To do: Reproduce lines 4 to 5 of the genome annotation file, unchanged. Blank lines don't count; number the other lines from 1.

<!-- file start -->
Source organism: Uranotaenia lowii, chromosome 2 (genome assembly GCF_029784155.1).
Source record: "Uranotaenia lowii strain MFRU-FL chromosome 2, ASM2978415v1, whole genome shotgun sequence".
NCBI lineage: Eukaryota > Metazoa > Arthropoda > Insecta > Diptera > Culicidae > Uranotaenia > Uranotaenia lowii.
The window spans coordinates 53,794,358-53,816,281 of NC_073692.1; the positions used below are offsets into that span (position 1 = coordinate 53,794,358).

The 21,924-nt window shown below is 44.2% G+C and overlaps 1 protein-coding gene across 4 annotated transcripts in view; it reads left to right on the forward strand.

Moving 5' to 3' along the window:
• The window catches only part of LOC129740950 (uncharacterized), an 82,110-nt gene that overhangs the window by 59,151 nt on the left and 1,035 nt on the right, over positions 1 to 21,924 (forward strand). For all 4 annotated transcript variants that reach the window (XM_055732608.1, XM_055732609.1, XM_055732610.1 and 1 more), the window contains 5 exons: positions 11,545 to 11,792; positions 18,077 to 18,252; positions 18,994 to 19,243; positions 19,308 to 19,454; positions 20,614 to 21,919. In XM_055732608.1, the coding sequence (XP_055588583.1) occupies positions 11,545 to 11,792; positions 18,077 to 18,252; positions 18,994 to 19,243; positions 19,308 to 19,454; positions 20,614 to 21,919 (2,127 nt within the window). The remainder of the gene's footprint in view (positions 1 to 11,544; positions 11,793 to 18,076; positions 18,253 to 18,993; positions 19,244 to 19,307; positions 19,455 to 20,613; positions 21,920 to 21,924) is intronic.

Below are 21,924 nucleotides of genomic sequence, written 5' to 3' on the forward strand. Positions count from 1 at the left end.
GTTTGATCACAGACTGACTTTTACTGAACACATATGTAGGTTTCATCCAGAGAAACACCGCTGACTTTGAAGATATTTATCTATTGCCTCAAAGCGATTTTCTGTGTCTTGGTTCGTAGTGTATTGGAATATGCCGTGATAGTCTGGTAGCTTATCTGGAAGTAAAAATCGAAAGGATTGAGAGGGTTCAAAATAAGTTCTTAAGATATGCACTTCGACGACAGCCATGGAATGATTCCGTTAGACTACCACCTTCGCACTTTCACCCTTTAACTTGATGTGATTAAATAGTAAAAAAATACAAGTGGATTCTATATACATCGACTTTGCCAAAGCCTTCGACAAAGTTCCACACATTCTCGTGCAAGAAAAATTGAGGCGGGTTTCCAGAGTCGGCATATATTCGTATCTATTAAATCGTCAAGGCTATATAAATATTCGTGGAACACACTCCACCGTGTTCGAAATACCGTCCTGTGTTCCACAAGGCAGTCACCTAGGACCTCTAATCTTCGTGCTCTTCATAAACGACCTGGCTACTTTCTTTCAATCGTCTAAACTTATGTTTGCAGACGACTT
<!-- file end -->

The window spans coordinates 53,794,358-53,816,281 of NC_073692.1; the positions used below are offsets into that span (position 1 = coordinate 53,794,358).

The 21,924-nt window shown below is 44.2% G+C and overlaps 1 protein-coding gene across 4 annotated transcripts in view; it reads left to right on the forward strand.